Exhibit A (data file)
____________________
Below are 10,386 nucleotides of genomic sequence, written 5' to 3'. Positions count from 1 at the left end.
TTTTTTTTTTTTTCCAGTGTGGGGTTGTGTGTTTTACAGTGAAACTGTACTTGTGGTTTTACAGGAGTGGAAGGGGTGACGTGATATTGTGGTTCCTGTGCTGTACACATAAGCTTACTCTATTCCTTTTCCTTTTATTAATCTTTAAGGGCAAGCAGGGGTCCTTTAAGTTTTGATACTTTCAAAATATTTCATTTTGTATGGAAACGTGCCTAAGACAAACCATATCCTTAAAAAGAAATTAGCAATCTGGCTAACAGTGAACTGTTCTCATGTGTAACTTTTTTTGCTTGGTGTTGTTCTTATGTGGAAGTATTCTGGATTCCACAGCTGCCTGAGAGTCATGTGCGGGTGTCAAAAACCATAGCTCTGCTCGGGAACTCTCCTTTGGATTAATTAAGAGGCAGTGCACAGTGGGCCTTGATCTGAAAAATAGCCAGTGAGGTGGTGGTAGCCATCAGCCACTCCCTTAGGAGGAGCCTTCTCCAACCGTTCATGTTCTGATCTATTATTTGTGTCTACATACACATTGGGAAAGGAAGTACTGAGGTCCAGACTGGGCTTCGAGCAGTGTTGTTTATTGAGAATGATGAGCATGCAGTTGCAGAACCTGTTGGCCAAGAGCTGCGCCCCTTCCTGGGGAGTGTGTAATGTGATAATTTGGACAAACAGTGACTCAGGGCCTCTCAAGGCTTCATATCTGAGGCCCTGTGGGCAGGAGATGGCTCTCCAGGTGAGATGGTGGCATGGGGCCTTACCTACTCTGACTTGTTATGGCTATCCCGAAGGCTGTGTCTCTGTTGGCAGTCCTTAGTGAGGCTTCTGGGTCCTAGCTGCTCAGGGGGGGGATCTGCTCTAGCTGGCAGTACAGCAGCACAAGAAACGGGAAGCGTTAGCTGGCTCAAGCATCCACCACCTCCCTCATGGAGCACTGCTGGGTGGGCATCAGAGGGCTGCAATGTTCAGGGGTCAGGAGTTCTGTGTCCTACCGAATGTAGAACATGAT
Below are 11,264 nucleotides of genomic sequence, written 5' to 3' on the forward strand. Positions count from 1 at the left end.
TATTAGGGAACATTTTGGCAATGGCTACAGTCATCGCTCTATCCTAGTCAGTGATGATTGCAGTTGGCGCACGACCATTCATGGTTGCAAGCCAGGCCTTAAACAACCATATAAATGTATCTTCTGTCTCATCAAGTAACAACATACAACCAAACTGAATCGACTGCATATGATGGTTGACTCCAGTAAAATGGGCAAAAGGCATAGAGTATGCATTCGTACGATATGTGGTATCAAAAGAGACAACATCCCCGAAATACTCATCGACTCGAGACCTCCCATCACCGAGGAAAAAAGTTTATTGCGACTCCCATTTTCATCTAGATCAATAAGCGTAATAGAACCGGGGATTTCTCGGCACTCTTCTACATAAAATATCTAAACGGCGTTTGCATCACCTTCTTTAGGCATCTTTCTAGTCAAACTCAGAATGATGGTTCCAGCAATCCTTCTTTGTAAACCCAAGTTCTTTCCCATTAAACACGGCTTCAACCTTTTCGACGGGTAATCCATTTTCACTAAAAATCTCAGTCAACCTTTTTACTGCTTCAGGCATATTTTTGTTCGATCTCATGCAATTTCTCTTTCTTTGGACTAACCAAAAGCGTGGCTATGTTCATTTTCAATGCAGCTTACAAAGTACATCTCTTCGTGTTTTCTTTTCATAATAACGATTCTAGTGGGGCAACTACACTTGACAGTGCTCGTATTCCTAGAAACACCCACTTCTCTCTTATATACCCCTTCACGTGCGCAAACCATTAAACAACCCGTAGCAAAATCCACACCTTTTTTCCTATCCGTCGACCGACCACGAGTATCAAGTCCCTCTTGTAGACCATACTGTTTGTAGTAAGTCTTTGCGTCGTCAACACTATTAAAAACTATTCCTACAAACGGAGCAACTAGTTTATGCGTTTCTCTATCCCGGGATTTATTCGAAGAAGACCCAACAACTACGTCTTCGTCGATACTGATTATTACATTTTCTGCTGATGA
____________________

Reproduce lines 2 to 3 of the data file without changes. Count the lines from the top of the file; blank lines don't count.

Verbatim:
TTTTTTTTTTTTTCCAGTGTGGGGTTGTGTGTTTTACAGTGAAACTGTACTTGTGGTTTTACAGGAGTGGAAGGGGTGACGTGATATTGTGGTTCCTGTGCTGTACACATAAGCTTACTCTATTCCTTTTCCTTTTATTAATCTTTAAGGGCAAGCAGGGGTCCTTTAAGTTTTGATACTTTCAAAATATTTCATTTTGTATGGAAACGTGCCTAAGACAAACCATATCCTTAAAAAGAAATTAGCAATCTGGCTAACAGTGAACTGTTCTCATGTGTAACTTTTTTTGCTTGGTGTTGTTCTTATGTGGAAGTATTCTGGATTCCACAGCTGCCTGAGAGTCATGTGCGGGTGTCAAAAACCATAGCTCTGCTCGGGAACTCTCCTTTGGATTAATTAAGAGGCAGTGCACAGTGGGCCTTGATCTGAAAAATAGCCAGTGAGGTGGTGGTAGCCATCAGCCACTCCCTTAGGAGGAGCCTTCTCCAACCGTTCATGTTCTGATCTATTATTTGTGTCTACATACACATTGGGAAAGGAAGTACTGAGGTCCAGACTGGGCTTCGAGCAGTGTTGTTTATTGAGAATGATGAGCATGCAGTTGCAGAACCTGTTGGCCAAGAGCTGCGCCCCTTCCTGGGGAGTGTGTAATGTGATAATTTGGACAAACAGTGACTCAGGGCCTCTCAAGGCTTCATATCTGAGGCCCTGTGGGCAGGAGATGGCTCTCCAGGTGAGATGGTGGCATGGGGCCTTACCTACTCTGACTTGTTATGGCTATCCCGAAGGCTGTGTCTCTGTTGGCAGTCCTTAGTGAGGCTTCTGGGTCCTAGCTGCTCAGGGGGGGGATCTGCTCTAGCTGGCAGTACAGCAGCACAAGAAACGGGAAGCGTTAGCTGGCTCAAGCATCCACCACCTCCCTCATGGAGCACTGCTGGGTGGGCATCAGAGGGCTGCAATGTTCAGGGGTCAGGAGTTCTGTGTCCTACCGAATGTAGAACATGAT
Below are 11,264 nucleotides of genomic sequence, written 5' to 3' on the forward strand. Positions count from 1 at the left end.